If this article has raised issues for you or you’re concerned about someone you know, call Lifeline on 13 11 14. Visit the Beyond Blue website to access specific resources for Aboriginal and Torres Strait Islander people.

Maree Hackett, Professor, Faculty of Medicine, UNSW and Geoffrey Spurling, Senior lecturer, Discipline of General Practice, The University of Queensland

This article is republished from The Conversation under a Creative Commons license. Read the original article.

NACCHO NASTIHP health plan news: Racism a driver of Aboriginal ill health

PatAnderson4-220x124

On an individual level, exposure to racism is associated with psychological distress, depression, poor quality of life, and substance misuse, all of which contribute significantly to the overall ill-health experienced by Aboriginal and Torres Strait Islander people. Prolonged experience of stress can also have physical health effects, such as on the immune, endocrine and cardiovascular systems.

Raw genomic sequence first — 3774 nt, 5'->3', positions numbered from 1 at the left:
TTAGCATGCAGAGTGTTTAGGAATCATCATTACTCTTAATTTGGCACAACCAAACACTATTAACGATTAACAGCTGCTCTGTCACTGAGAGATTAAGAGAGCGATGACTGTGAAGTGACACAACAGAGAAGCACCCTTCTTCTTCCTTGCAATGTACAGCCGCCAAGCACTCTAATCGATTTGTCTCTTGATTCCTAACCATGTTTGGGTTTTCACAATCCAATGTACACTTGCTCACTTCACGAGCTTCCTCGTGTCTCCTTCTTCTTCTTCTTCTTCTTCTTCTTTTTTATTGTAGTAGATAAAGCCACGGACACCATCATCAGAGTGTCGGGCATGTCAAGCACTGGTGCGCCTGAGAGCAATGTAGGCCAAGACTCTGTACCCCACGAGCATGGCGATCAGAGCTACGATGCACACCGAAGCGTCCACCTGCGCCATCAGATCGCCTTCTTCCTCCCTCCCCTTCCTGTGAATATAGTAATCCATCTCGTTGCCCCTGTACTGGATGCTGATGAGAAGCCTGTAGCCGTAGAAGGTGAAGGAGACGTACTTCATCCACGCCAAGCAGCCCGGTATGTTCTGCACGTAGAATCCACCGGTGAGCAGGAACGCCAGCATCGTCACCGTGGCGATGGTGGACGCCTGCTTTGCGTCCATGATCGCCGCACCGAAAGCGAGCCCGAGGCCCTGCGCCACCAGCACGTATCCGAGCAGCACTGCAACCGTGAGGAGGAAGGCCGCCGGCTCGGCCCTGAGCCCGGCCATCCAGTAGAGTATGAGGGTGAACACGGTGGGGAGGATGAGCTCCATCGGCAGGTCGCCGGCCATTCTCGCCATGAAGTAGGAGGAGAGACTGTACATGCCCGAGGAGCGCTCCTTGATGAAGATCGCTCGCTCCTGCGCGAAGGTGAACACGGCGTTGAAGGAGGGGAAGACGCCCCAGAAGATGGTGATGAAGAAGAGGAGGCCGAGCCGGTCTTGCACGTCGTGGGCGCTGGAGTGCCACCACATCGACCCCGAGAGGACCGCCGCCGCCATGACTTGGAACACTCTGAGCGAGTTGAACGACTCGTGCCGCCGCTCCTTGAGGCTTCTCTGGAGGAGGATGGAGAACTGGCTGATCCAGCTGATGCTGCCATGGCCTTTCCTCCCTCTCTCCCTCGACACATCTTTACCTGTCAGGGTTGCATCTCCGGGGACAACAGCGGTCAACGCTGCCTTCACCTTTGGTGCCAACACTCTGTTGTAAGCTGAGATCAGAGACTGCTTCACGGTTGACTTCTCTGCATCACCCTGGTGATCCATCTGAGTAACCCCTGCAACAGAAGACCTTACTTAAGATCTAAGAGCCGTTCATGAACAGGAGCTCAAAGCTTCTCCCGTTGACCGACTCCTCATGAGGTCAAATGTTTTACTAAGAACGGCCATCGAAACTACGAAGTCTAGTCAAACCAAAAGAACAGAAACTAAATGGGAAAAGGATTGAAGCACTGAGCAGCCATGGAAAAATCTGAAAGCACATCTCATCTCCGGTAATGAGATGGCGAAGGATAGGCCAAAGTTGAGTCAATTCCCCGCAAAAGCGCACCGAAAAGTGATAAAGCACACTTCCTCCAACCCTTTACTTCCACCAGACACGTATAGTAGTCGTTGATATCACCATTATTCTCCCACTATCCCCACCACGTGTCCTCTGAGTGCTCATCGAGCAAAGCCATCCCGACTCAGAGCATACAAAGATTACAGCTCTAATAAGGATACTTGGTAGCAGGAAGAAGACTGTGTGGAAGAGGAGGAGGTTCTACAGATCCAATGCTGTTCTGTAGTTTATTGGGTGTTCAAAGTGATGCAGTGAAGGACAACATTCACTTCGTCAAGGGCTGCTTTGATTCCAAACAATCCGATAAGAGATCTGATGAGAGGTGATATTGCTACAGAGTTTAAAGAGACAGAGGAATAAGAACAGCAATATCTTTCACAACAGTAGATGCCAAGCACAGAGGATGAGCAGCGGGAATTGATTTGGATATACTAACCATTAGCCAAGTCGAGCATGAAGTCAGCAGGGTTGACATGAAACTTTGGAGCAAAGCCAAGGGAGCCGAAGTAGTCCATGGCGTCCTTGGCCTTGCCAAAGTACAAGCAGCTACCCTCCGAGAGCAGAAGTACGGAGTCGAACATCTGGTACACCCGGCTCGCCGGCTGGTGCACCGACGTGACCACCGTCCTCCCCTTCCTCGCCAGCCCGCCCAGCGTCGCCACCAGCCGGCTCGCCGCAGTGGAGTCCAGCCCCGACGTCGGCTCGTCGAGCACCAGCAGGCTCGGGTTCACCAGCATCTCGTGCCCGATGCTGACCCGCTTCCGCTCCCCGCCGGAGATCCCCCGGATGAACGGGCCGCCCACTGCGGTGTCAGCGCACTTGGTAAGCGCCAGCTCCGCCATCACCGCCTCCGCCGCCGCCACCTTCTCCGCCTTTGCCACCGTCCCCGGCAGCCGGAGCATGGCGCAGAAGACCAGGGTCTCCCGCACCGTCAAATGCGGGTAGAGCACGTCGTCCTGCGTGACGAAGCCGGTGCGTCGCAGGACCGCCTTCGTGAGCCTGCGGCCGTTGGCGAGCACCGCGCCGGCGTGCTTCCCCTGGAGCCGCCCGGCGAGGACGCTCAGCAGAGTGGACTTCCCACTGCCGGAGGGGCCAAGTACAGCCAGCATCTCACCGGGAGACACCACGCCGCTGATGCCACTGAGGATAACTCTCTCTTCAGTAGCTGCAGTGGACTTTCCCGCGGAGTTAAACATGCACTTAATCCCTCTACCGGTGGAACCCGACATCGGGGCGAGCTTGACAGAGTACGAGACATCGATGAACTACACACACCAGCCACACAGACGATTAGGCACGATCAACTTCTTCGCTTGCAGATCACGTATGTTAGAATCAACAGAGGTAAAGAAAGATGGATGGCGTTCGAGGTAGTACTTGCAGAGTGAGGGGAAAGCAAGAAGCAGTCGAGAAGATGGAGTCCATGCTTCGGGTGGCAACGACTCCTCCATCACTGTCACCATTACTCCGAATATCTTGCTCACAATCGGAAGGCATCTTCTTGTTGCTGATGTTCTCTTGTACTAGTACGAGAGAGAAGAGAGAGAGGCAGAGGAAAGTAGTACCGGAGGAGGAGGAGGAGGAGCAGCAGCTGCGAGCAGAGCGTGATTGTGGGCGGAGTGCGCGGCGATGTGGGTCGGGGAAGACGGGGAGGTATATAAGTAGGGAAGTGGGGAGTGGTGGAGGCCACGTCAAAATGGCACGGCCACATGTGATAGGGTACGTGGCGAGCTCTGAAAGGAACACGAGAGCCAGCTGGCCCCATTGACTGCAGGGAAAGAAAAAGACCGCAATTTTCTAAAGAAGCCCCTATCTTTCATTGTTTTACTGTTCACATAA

Pat Anderson is chairwoman of the Lowitja Institute, Australia’s National Institute for Aboriginal and Torres Strait Islander Health Research (and a former chair of NACCHO)

As published in The Australian OPINION

 In July 2013, the federal government launched its new National Aboriginal and Torres Strait Islander Health Plan.

As with all such plans, much depends on how it is implemented. With the details of how it is to be turned into meaningful action yet to be worked out, many Aboriginal and Torres Strait Islander people, communities and organisations and others will be reserving their judgment.

Nevertheless, there is one area in which this plan breaks new ground, and that is its identification of racism as a key driver of ill-health.

This may be surprising to many Australians. The common perception seems to be that racism directed towards Aboriginal and Torres Strait Islander people is regrettable, but that such incidents are isolated, trivial and essentially harmless.